Binche Carnival

Binche Carnival, in the Belgian province of Hainaut, is one of the oldest surviving European carnivals – and certainly one of the most unusual. Although the culmination of the festival is undoubtedly Shrove Tuesday, or Mardi Gras, the weeks before then see the start of an incredible build up of activity.   For up to seven weeks before the climax of the Carnival, the sound of the drums which so characterise this event can be heard preparing – and every Sunday they will play out their 26 traditional tunes throughout the historic town of Binche.   It all boils up to a crescendo which can be summed up by the words masks, hats, oranges – and the ubiquitous drums.

Binche Carnival
Photo Credit: Ines Saraiva

To trace the origins of this frankly quite bizarre celebration, you have to go back as far as the fourteenth century.   The Gilles, the weirdly costumed central characters, probably have links with the Inca-inspired costumes said to have been worn by local dignitaries to honour Emperor Charles V in the sixteenth century.   The festival in the form that it is held today was more or less established during the nineteenth century – as that is when the masks, instruments and carnival balls all became part of the tradition.   This tradition has been so important to the people of this Walloon municipality that the Carnival was given World Heritage status by UNESCO in 2003.

The Binche Carnival takes place for the three days leading to Shrove Tuesday.   The Sunday of Carnival will see a parade during the middle of the afternoon, with many elaborate fancy dress costumes.   The bands will accompany the parade and then continue playing until well into the night.

On the Monday, there is a parade for the children but, again, the local musicians will move from bar to bar and play in the streets.   They will be playing medieval instruments such as the hurdy-gurdy (a kind of fiddle with a keyboard that sounds like a bagpipe, if that makes any sense), barrel-organ and viol (one of the most popular renaissance musical instruments).  There’s a fireworks display in the evening.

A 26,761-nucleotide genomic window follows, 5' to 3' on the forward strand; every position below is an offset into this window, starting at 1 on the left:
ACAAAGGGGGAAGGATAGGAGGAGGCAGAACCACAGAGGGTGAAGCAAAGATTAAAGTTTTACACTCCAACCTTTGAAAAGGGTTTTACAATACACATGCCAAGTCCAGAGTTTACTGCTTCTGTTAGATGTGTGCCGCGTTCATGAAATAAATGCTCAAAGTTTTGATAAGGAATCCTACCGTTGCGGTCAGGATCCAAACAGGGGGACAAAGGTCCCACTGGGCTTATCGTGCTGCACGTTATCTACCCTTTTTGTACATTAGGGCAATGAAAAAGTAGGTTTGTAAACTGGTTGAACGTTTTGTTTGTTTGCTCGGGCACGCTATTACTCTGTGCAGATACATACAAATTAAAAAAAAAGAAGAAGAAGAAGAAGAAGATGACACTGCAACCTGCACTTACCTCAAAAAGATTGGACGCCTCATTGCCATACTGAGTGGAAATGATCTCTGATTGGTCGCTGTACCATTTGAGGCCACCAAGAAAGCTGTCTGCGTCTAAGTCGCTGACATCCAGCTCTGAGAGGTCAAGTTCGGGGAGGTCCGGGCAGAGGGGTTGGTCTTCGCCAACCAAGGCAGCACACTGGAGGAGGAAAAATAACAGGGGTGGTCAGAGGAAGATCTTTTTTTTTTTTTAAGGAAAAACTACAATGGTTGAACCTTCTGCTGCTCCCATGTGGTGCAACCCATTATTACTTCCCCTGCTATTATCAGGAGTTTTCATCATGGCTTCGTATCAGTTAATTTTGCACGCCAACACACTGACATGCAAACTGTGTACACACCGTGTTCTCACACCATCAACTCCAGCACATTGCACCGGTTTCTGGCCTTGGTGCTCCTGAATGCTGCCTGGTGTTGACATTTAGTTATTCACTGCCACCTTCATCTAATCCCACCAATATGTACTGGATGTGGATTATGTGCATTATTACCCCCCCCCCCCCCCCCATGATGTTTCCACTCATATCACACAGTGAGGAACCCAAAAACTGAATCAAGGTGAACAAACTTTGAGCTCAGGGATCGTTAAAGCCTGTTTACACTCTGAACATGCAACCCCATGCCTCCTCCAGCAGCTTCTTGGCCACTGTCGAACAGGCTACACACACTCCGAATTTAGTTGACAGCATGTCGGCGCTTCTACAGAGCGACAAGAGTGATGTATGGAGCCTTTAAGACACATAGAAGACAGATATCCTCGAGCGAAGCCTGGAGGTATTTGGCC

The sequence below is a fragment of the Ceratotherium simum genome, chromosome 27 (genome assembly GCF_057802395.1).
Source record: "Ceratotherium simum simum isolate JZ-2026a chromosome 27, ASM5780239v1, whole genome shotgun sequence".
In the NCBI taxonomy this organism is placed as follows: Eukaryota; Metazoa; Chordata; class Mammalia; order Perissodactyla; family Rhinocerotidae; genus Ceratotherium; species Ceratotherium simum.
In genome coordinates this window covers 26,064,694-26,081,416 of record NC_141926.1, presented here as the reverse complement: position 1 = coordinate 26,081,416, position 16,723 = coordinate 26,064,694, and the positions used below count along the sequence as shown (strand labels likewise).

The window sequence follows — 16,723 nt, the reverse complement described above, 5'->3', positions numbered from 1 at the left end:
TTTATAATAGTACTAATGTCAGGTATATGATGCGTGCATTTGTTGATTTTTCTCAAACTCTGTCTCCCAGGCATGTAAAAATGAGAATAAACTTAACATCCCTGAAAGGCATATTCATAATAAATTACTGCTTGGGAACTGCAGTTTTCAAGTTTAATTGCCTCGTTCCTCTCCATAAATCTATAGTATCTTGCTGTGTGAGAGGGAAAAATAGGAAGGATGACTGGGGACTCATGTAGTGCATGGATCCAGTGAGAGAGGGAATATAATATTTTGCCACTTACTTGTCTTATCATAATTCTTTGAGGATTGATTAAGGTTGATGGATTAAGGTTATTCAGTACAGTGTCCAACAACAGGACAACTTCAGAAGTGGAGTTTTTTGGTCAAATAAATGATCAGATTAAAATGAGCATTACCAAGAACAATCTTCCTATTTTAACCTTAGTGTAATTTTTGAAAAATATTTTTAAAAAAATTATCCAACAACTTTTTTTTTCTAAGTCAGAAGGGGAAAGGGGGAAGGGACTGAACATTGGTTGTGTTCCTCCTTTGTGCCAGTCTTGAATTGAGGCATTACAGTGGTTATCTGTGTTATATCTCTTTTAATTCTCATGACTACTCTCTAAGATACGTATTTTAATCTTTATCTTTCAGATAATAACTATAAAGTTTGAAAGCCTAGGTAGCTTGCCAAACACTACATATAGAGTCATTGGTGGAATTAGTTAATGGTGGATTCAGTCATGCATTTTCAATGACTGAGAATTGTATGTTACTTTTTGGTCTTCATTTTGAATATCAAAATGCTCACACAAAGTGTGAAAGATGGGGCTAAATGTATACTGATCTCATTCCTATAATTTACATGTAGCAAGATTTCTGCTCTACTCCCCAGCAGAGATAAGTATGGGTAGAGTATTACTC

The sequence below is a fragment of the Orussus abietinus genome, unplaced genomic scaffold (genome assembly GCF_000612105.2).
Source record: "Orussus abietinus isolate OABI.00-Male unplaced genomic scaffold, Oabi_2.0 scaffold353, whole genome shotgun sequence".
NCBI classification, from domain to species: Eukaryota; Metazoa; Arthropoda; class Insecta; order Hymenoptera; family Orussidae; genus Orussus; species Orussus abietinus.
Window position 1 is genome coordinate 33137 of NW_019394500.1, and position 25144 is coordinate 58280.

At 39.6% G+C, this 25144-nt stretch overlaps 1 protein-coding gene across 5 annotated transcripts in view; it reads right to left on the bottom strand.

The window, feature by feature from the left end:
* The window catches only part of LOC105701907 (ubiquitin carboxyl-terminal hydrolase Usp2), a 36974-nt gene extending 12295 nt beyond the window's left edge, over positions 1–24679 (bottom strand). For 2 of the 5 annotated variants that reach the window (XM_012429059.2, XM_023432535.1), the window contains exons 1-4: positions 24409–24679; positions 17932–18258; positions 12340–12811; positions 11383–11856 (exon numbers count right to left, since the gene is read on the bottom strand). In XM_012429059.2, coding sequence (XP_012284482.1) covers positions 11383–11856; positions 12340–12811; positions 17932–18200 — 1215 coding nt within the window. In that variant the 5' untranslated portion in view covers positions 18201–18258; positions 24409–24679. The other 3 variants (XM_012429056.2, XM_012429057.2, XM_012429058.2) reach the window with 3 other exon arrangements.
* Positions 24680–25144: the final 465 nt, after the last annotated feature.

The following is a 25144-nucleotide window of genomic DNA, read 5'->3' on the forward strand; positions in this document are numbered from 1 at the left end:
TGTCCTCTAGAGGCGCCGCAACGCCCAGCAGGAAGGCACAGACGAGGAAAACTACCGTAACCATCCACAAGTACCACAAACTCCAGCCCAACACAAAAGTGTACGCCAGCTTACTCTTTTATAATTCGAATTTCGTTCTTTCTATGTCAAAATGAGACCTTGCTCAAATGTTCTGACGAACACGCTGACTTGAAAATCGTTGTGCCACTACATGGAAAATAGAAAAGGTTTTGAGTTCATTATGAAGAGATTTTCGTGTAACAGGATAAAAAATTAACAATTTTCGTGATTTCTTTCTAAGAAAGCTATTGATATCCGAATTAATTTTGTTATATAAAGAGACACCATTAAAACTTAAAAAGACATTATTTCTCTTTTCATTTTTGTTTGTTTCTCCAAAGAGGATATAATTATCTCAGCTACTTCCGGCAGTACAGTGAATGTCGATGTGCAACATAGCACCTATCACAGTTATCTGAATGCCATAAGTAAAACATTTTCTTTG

It is on the day of Mardi Gras itself that everything gets quite frantic.   The Gilles – and there can be up to 1000 of them – wear their traditional costumes.   Some of these are up to 150 years old.   The costumes, largely in the Belgian national colours of red, yellow and black, are stuffed full of hay and girdled by a heavy belt with jangling bells attached to it.   They wear large wooden clogs, elaborate wax masks and enormous ostrich-feature head-dress type hats.   Some of this headgear can be over a metre in height and will cost more than £200 or $300.   The Gilles are supposed to frighten away evil spirits and it’s not hard to imagine why that would be the case!

The Gilles and assorted harlequins, pierrots and the remainder of the celebrants dance through the streets, in the process of which they hurl oranges at the watching spectators.    This, apparently, is  a manner of blessing the approaching summer – but it will explain to perplexed visitors why many of the town’s windows had been boarded up before the Parade began.   Everyone then congregates around the Town Hall for dancing, drinking and further merriment and finally the whole day is rounded off by another gigantic display of fireworks.

The Binche Carnival, this beguiling mixture of Latin and Northern European festivals, attracts thousands of visitors every year to what is probably Belgium’s best preserved medieval town.   Just 50 kilometres (34 miles) or so south of Brussels and very close to Charleroi airport (Brussels South), it’s an easy town to travel to.   Accommodation is quite scarce in Binche itself, as all the available hotel rooms book up very early.   However, Mons, Charleroi and Brussels are all within a short driving distance.

Further information about this unconventional, yet utterly compelling festival, can be found on the official Binche Carnival website.

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